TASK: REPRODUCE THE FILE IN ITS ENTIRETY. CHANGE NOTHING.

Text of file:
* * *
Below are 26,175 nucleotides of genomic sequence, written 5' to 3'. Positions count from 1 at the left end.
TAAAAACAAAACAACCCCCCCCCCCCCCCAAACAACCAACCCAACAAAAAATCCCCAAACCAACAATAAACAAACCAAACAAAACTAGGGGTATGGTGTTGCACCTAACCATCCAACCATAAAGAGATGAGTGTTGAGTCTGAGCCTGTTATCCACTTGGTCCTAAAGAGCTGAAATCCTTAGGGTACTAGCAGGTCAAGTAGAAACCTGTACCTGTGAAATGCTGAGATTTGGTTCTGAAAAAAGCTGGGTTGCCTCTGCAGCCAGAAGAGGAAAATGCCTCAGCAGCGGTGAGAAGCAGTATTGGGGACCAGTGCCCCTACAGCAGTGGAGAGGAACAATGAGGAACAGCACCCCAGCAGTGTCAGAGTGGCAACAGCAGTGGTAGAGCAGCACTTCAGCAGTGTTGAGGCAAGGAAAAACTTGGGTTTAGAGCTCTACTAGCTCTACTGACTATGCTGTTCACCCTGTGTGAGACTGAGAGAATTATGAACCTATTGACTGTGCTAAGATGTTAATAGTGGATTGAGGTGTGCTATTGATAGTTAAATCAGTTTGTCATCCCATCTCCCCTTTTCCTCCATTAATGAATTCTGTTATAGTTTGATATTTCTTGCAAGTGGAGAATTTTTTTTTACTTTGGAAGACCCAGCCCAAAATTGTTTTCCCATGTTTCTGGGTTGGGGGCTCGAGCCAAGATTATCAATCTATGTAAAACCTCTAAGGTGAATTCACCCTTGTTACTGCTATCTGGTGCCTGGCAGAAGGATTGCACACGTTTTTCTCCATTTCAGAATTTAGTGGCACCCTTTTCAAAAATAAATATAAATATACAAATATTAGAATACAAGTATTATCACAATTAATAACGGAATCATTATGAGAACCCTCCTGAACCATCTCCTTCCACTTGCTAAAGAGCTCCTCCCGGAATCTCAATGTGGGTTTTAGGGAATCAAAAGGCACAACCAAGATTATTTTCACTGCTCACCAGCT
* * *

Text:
Below are 26,175 nucleotides of genomic sequence, written 5' to 3'. Positions count from 1 at the left end.
TAAAAACAAAACAACCCCCCCCCCCCCCCAAACAACCAACCCAACAAAAAATCCCCAAACCAACAATAAACAAACCAAACAAAACTAGGGGTATGGTGTTGCACCTAACCATCCAACCATAAAGAGATGAGTGTTGAGTCTGAGCCTGTTATCCACTTGGTCCTAAAGAGCTGAAATCCTTAGGGTACTAGCAGGTCAAGTAGAAACCTGTACCTGTGAAATGCTGAGATTTGGTTCTGAAAAAAGCTGGGTTGCCTCTGCAGCCAGAAGAGGAAAATGCCTCAGCAGCGGTGAGAAGCAGTATTGGGGACCAGTGCCCCTACAGCAGTGGAGAGGAACAATGAGGAACAGCACCCCAGCAGTGTCAGAGTGGCAACAGCAGTGGTAGAGCAGCACTTCAGCAGTGTTGAGGCAAGGAAAAACTTGGGTTTAGAGCTCTACTAGCTCTACTGACTATGCTGTTCACCCTGTGTGAGACTGAGAGAATTATGAACCTATTGACTGTGCTAAGATGTTAATAGTGGATTGAGGTGTGCTATTGATAGTTAAATCAGTTTGTCATCCCATCTCCCCTTTTCCTCCATTAATGAATTCTGTTATAGTTTGATATTTCTTGCAAGTGGAGAATTTTTTTTTACTTTGGAAGACCCAGCCCAAAATTGTTTTCCCATGTTTCTGGGTTGGGGGCTCGAGCCAAGATTATCAATCTATGTAAAACCTCTAAGGTGAATTCACCCTTGTTACTGCTATCTGGTGCCTGGCAGAAGGATTGCACACGTTTTTCTCCATTTCAGAATTTAGTGGCACCCTTTTCAAAAATAAATATAAATATACAAATATTAGAATACAAGTATTATCACAATTAATAACGGAATCATTATGAGAACCCTCCTGAACCATCTCCTTCCACTTGCTAAAGAGCTCCTCCCGGAATCTCAATGTGGGTTTTAGGGAATCAAAAGGCACAACCAAGATTATTTTCACTGCTCACCAGCT